Based on Zbigniew Herbert’s texts
Director: Tomasz Rodowicz
Music: Tomasz Krzyżanowski, Maciej Maciaszek, Sebastian Klim
Light and sound: Tomasz Krukowski
Visualisations: Jaromir Dziewic, Piotr Wdówka, Joanna Chmielecka
Literary support: Joanna Chmielecka
Cast: Julia Jakubowska, Dominika Krzyżanowska Gorzkiewicz, Małgorzata Lipczyńska, Adam Biedrzycki, Hubert Domański, Sebastian Klim, Tomasz Krzyżanowski, Maciej Maciaszek
Premiere location: Teatr CHOREA, Łódź
Premiere date: 8.11.2008, Art Factory in Lodz
„One learns the game by watching how others play.
-But how does the observer distinguish in this case between players' mistakes and correct play? (...)
Look at what we call games.
What do they have in common?
What still counts as a game and what no longer does?
Can you give the boundary? No.
You can draw one; for none has so far been drawn. (...)
Ludwig Wittgenstein Dociekania filozoficzne / Ludwig Wittgenstein Philosophical Investigations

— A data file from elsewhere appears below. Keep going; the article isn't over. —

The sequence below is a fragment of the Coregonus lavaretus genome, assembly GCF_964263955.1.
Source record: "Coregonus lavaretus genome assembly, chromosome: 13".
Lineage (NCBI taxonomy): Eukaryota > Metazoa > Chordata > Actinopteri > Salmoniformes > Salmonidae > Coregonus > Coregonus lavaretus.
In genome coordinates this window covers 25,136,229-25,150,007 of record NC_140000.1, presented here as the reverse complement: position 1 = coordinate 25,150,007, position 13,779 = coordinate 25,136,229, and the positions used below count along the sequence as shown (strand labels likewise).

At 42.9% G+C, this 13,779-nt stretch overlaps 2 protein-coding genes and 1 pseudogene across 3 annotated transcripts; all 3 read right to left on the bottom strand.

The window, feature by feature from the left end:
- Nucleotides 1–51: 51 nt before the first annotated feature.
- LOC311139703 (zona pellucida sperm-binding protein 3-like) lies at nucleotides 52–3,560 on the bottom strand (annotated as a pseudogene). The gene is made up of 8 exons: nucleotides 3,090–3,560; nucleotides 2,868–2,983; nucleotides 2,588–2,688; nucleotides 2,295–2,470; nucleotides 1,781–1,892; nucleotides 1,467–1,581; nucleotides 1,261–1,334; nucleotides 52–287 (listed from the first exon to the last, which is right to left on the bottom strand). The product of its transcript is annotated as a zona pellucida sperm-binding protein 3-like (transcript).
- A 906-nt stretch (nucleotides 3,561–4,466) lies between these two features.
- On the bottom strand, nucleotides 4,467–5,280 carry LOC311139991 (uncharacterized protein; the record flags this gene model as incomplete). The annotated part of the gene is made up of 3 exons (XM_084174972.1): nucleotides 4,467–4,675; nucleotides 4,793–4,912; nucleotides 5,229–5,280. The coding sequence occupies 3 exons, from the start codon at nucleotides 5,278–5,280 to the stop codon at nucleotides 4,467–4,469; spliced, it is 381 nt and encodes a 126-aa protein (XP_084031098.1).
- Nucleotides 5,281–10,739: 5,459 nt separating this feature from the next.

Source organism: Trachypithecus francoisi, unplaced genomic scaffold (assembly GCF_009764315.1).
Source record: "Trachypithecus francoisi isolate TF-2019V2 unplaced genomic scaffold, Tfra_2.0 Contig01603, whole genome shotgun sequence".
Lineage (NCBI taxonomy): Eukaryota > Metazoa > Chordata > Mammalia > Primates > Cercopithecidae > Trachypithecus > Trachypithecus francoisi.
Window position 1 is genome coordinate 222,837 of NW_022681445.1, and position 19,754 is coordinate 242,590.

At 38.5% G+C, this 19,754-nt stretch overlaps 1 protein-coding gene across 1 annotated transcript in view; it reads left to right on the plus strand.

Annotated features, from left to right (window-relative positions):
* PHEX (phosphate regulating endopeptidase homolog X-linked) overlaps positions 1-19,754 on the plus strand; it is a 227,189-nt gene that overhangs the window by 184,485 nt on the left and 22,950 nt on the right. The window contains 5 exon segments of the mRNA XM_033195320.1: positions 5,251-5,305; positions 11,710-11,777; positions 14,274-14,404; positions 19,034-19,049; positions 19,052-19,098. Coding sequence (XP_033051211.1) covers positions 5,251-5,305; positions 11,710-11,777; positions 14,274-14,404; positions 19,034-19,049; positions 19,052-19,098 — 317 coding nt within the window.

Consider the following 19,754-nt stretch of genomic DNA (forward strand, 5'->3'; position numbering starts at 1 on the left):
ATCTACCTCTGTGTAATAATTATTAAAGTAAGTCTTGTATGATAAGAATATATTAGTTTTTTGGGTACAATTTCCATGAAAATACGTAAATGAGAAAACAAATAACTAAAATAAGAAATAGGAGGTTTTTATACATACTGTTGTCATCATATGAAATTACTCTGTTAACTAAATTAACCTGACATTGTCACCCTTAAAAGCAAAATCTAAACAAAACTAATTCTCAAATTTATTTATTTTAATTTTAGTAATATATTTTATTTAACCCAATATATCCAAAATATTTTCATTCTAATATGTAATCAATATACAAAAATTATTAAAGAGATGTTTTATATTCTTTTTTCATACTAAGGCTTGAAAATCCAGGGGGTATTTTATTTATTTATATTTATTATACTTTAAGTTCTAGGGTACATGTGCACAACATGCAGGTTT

Playing Mr Cogito is an attempt to transfer the poet’s thoughts to the stage. Precise poetical constructions become disassembled into parts, which results in unveiling their elementary living meanings and exposing the authentic power of words. Fragments of Zbigniew Herbert’s texts are put into new relations.
Three basic theatrical means, words, movements and music, build a stage reality guided by its own rules. They create an inseparable entity – a new chorea. Movements do not illustrate the words, music does not tell the story on its own. It is only a combination of the three that gives birth to a multi-layered world of rather surprising meanings and tangible tension. The surrealism permeating these stage images affects the senses, the subconscious and cogito in the same strong way.
The struggle with Mr C’s ideals takes place in sixteen games. Each of them has its own rules set in accordance with the rules of the unique method of CHOREA. Games played with the poet’s thoughts constitute an attempt to find out what Herbert can tell us in today’s reality. They make it possible for the poet himself to ask us where we are. But who is he talking to? Who is listening to him today?